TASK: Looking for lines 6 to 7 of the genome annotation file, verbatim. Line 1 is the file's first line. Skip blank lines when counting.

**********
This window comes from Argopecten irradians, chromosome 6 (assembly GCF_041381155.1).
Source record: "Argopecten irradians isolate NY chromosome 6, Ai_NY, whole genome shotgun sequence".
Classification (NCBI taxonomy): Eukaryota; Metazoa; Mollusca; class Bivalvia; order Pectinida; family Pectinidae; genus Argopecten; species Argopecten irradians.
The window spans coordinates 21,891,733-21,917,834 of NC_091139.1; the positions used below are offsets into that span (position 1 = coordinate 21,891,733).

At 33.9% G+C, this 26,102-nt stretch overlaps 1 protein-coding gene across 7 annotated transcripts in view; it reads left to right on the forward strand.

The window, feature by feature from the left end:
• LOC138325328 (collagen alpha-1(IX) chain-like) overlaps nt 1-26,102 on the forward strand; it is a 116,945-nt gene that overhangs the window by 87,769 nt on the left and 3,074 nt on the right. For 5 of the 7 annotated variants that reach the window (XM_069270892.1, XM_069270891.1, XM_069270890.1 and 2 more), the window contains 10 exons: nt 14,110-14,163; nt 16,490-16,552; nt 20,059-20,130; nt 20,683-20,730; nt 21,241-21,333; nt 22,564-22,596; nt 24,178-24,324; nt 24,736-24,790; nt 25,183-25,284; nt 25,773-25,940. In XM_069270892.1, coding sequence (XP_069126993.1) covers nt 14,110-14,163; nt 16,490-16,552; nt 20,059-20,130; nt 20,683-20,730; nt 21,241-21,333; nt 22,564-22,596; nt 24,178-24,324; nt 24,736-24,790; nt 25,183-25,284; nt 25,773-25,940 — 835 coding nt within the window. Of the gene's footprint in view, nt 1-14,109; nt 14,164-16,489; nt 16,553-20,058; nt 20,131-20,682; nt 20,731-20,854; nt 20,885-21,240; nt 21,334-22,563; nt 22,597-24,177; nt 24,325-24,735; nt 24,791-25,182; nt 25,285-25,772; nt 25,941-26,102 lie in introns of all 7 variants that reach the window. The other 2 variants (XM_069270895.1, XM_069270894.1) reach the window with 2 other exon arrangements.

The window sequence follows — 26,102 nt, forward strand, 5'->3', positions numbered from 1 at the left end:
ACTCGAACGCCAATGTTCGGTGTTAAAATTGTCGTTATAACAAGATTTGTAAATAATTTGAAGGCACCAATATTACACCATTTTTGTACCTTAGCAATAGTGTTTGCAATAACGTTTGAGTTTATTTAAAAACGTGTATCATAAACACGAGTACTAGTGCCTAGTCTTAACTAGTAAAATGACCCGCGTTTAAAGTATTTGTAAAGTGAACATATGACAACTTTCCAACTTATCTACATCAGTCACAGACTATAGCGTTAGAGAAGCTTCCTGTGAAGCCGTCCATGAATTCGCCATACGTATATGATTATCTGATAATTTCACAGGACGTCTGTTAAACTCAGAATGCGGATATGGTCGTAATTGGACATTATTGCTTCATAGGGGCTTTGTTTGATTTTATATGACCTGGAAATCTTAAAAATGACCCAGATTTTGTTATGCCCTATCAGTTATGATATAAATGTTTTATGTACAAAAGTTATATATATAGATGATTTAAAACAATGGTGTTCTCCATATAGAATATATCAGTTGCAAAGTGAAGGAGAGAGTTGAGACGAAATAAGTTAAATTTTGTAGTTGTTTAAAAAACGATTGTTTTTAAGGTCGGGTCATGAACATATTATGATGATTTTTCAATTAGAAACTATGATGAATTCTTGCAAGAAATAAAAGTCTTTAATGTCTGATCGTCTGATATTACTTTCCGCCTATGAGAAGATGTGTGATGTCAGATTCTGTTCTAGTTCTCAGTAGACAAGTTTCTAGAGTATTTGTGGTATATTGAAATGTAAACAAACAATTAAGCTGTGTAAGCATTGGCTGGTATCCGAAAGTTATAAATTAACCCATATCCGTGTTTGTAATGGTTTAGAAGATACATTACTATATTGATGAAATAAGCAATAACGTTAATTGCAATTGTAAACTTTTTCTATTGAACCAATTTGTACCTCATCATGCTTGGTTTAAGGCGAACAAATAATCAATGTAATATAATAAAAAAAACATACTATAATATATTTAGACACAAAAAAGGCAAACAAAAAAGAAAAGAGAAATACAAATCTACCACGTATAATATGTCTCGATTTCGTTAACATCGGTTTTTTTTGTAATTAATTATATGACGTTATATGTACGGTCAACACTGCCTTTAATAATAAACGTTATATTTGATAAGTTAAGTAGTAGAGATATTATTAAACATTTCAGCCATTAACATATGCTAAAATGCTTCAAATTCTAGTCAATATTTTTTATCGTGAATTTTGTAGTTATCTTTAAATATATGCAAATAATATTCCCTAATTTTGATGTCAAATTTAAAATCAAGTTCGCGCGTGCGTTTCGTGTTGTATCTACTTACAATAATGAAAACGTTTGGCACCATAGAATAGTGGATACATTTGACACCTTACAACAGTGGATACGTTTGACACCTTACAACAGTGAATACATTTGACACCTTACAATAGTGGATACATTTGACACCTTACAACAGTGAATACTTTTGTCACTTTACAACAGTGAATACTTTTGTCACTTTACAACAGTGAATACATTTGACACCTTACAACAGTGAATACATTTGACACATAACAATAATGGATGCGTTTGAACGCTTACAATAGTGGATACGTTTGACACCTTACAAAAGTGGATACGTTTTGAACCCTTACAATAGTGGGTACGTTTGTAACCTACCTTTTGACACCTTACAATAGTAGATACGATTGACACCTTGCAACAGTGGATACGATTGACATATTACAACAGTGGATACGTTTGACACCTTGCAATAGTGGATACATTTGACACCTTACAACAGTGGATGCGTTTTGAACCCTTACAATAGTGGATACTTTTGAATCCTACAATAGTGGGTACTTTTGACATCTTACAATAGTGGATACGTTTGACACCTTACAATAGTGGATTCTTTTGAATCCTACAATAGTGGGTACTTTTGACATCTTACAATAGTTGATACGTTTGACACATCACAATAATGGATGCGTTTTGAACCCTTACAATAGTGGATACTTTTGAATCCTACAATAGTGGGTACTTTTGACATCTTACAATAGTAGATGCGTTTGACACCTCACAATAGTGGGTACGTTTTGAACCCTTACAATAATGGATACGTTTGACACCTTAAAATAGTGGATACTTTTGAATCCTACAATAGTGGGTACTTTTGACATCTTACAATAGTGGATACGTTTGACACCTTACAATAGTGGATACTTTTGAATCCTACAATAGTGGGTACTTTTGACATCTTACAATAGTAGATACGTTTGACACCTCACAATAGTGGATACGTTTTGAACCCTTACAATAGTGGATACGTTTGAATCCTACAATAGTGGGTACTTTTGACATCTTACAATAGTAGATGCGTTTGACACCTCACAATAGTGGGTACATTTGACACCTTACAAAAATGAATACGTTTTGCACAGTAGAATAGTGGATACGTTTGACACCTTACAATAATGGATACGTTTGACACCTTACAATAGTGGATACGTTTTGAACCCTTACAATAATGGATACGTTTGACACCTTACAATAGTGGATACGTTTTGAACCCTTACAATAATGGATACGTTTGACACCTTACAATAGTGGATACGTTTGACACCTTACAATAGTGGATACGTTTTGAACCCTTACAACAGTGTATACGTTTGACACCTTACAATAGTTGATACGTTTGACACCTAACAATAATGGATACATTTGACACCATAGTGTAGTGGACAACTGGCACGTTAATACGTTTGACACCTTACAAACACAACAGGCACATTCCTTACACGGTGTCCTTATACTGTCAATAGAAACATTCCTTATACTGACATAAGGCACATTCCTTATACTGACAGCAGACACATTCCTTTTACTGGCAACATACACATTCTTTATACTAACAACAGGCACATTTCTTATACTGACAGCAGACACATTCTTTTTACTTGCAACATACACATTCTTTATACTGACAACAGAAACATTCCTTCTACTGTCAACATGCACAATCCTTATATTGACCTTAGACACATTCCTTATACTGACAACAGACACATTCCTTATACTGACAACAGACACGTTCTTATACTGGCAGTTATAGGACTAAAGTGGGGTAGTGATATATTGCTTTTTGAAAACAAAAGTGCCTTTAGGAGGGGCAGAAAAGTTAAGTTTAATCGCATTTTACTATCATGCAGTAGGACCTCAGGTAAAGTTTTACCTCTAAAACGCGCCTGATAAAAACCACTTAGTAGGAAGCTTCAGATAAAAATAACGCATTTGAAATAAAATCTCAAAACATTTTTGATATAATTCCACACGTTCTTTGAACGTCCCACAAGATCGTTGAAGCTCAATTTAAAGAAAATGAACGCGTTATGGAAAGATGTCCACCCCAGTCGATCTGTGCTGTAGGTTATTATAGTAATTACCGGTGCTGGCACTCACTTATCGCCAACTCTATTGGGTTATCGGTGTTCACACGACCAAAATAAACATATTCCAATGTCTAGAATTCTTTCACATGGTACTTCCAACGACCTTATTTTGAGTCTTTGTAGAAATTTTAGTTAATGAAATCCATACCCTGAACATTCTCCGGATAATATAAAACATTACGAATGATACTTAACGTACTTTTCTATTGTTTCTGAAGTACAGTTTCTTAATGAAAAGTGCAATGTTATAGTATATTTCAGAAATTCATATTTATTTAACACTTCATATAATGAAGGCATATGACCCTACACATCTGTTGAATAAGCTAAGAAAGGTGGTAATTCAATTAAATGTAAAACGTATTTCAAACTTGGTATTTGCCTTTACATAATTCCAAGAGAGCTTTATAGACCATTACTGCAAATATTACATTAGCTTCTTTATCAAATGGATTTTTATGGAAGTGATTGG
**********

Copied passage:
The window, feature by feature from the left end:
• LOC138325328 (collagen alpha-1(IX) chain-like) overlaps nt 1-26,102 on the forward strand; it is a 116,945-nt gene that overhangs the window by 87,769 nt on the left and 3,074 nt on the right. For 5 of the 7 annotated variants that reach the window (XM_069270892.1, XM_069270891.1, XM_069270890.1 and 2 more), the window contains 10 exons: nt 14,110-14,163; nt 16,490-16,552; nt 20,059-20,130; nt 20,683-20,730; nt 21,241-21,333; nt 22,564-22,596; nt 24,178-24,324; nt 24,736-24,790; nt 25,183-25,284; nt 25,773-25,940. In XM_069270892.1, coding sequence (XP_069126993.1) covers nt 14,110-14,163; nt 16,490-16,552; nt 20,059-20,130; nt 20,683-20,730; nt 21,241-21,333; nt 22,564-22,596; nt 24,178-24,324; nt 24,736-24,790; nt 25,183-25,284; nt 25,773-25,940 — 835 coding nt within the window. Of the gene's footprint in view, nt 1-14,109; nt 14,164-16,489; nt 16,553-20,058; nt 20,131-20,682; nt 20,731-20,854; nt 20,885-21,240; nt 21,334-22,563; nt 22,597-24,177; nt 24,325-24,735; nt 24,791-25,182; nt 25,285-25,772; nt 25,941-26,102 lie in introns of all 7 variants that reach the window. The other 2 variants (XM_069270895.1, XM_069270894.1) reach the window with 2 other exon arrangements.